Chapter XXIII: How to Write a Love Scene

What was the first love scene you wrote?" I ask Tanner.

"Oh, you'll love this. I was working on a nothing picture with Earl Cowell, one of the last giants of the early age. The picture has an eight-day filming schedule, still in the old system mind you. Cowell didn't worry too much about scripts, he fired the original screenwriter and then they hired me to do any fill-ins. He called me the skinny Polish Kid. Cowell, he just barked a lot and hoped things worked out like they did in the Twenties. "Get me lighting, get me wardrobe, get me make-up, and get me the skinny Polish kid! Write me a love scene and have it ready in two hours!" And he meant it. There's not a thing tying the two characters together and I have to write a love scene for them. I'm twenty-eight years old, my marriage is shot, my life is a mess, I haven't made love in over a year, and I have to write a love scene in two hours between two people who don't know each other and the same thing that is killing my marriage is dictating movies at that time: you can't reveal anything too truthful. She's a poor girl who got thrown out of her home, he's a rich guy off to prove to Daddy he's worth the inheritance. Pretty lightweight stuff, and, as I said, the Code maybe a little looser in the post-war environment but still hovering like the rhythmic requirements of a sonnet.

"So, what did you write?" asks Nina.

"I'm getting there. When I leave the set I've got no idea what to write and I'm starving, so I walk to the commissary and there I see these two extras who don't have enough money so they're sharing a hot dog. They're sitting at a table and each one has half a hot dog on a lonely porcelain plate. They didn't even have money for coffee.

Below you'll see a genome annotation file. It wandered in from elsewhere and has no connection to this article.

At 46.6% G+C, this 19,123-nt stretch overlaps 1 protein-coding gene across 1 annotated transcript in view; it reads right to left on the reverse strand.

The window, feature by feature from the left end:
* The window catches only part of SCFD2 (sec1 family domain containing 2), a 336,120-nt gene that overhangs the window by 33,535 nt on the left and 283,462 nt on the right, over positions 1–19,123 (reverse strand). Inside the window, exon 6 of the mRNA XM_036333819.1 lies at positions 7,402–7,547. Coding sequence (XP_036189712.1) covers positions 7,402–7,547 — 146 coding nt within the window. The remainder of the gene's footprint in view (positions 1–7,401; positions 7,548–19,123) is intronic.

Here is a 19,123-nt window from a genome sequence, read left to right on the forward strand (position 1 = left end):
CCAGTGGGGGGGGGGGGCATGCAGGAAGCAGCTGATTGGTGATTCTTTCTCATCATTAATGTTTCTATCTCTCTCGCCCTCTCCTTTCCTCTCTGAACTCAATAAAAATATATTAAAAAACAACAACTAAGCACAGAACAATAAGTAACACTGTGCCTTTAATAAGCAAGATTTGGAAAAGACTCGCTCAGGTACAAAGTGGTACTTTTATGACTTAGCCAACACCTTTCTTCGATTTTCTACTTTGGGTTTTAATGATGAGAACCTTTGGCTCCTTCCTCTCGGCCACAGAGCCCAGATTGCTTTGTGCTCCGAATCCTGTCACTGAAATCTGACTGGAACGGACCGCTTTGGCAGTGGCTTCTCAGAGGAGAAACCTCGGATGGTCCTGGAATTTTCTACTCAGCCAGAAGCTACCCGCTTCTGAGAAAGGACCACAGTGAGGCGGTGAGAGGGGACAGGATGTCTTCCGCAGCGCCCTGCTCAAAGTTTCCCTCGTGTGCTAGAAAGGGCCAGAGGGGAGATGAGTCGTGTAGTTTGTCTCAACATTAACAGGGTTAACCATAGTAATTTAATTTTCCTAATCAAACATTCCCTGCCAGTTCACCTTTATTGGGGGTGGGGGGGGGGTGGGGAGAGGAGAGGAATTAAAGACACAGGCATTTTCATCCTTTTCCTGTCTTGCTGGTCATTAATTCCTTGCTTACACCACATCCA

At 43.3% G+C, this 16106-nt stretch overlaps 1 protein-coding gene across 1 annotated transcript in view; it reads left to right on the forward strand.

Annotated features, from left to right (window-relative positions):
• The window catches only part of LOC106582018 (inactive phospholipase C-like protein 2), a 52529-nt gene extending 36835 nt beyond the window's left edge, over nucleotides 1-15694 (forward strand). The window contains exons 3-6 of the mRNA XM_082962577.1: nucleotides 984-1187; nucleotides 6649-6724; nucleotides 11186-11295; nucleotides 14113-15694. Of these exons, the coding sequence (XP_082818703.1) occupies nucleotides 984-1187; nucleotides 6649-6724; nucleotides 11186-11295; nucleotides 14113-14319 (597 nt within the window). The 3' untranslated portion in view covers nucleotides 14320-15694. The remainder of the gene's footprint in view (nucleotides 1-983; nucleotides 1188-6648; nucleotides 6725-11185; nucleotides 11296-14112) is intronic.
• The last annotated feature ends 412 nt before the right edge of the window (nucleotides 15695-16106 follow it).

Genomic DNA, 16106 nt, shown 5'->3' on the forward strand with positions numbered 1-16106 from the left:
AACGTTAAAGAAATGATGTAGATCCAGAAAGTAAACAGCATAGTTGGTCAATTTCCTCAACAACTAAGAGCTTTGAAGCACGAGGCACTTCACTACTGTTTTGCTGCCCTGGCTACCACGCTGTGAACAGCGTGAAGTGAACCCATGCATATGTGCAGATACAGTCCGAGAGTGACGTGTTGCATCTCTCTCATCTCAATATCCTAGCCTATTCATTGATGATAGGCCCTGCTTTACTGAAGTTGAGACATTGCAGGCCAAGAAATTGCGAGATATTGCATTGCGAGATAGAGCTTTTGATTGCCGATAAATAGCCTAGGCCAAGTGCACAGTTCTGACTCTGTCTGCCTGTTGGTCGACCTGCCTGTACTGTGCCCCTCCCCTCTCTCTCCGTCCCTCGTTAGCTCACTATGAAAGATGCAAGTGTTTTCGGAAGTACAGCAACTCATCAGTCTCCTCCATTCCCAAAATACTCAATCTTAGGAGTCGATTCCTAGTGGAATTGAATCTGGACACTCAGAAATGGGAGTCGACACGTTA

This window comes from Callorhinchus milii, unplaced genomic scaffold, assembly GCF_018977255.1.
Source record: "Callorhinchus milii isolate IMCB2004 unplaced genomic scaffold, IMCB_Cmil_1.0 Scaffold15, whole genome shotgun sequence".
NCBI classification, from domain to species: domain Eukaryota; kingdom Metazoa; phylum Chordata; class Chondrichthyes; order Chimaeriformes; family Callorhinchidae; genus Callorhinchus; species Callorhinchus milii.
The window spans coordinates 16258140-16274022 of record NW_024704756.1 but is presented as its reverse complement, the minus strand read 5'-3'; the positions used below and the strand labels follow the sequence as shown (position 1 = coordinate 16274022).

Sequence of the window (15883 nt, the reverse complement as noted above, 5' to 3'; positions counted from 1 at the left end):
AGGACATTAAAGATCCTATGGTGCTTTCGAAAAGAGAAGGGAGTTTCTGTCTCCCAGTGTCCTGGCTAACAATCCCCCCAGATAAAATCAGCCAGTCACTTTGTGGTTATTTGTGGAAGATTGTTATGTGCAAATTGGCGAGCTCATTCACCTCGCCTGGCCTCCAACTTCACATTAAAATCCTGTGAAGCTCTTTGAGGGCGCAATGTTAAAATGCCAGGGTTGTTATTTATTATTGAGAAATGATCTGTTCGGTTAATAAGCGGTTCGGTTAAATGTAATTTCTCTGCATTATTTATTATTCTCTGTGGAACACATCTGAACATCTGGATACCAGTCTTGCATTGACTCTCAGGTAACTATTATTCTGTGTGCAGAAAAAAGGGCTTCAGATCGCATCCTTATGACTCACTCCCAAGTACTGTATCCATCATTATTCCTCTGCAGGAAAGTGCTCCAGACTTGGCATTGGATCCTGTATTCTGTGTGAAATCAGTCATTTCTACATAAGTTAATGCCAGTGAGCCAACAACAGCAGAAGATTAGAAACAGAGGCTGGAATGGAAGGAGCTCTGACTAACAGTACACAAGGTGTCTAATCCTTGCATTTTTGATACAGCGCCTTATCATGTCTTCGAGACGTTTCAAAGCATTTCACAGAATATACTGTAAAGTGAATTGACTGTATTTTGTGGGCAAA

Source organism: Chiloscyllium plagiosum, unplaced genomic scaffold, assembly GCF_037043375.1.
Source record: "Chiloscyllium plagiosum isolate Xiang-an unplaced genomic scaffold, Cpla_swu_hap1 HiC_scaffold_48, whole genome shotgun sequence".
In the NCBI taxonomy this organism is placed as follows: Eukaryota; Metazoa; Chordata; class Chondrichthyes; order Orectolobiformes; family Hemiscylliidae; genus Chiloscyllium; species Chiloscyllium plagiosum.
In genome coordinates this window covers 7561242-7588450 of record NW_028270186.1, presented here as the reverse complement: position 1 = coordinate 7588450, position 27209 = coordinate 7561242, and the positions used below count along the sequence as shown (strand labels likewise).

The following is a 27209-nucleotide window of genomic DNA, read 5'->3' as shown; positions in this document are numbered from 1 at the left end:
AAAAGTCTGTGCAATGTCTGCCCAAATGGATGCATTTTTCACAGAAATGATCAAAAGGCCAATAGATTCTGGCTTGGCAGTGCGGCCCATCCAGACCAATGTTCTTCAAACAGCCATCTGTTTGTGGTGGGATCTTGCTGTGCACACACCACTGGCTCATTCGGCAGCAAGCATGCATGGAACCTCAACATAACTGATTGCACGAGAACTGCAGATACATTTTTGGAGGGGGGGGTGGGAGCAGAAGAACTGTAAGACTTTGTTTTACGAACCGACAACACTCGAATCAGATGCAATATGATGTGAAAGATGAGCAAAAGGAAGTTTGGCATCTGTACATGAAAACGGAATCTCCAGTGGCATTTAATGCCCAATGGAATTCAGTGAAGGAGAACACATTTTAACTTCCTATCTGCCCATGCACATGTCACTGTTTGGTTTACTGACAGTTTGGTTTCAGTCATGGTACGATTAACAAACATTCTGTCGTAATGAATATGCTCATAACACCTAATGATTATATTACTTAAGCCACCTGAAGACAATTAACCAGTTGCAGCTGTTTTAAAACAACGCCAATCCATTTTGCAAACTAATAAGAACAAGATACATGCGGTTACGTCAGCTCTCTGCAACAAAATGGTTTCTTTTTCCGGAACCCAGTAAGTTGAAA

As I'm watching them, I close my eyes and started dreaming everything I hadn't allowed myself to want or feel or demand or accept or believe was possible, and I had to do it quickly. I know you can appreciate the inspiration of a deadline. You can't write love scenes without knowing hunger. Love is the ideal; it's not the real. We feel love in Mother and Father, puppies, warmth and food, in shelter from the driving rain, in hot tea and strong coffee, in a cup of cocoa topped with little floating marshmallows in the hands of a frightened child, we feel love in sacrifice. Love is something sought after, seldom achieved, and despite all the Harlequins and the soap operas, love does not always conquer all. It is so rare and special that when I closed my eyes that day, all I could think of was everything I'd neglected to share with my wife, all the things I found fault with, and I wrote what I should have done in those times."

Nina says, "How did you bring them together."

"Well, first things first, I gave them a couple of bucks to buy some food and then I stole their hot dog and topped it with everything.

"So, here's the scene. Trudy and Hank, the characters' names, are walking from different directions on the Coney Island boardwalk. It's dusk and they both spy the last hot dog stand with its lights on. They arrive there at the same time. It's the forties mind you, so he stands off for her to go first, and in that moment they look and see there's only one hot dog left. She offers to give it up to him but he's a gentleman and demurs gracefully while walking off. He's got his back to her, when she yells for him, "Hey, mister, wait," and they end up sitting on a bench sharing the hot dog, watching the moon come up and the rest follows from there."

"And Cowell, what did he think?" I ask.

"He hated it! He went nuts, "I ask for a love scene and you buy me a hot dog?" But, he was stuck for time and so he used it and then I was fired that afternoon."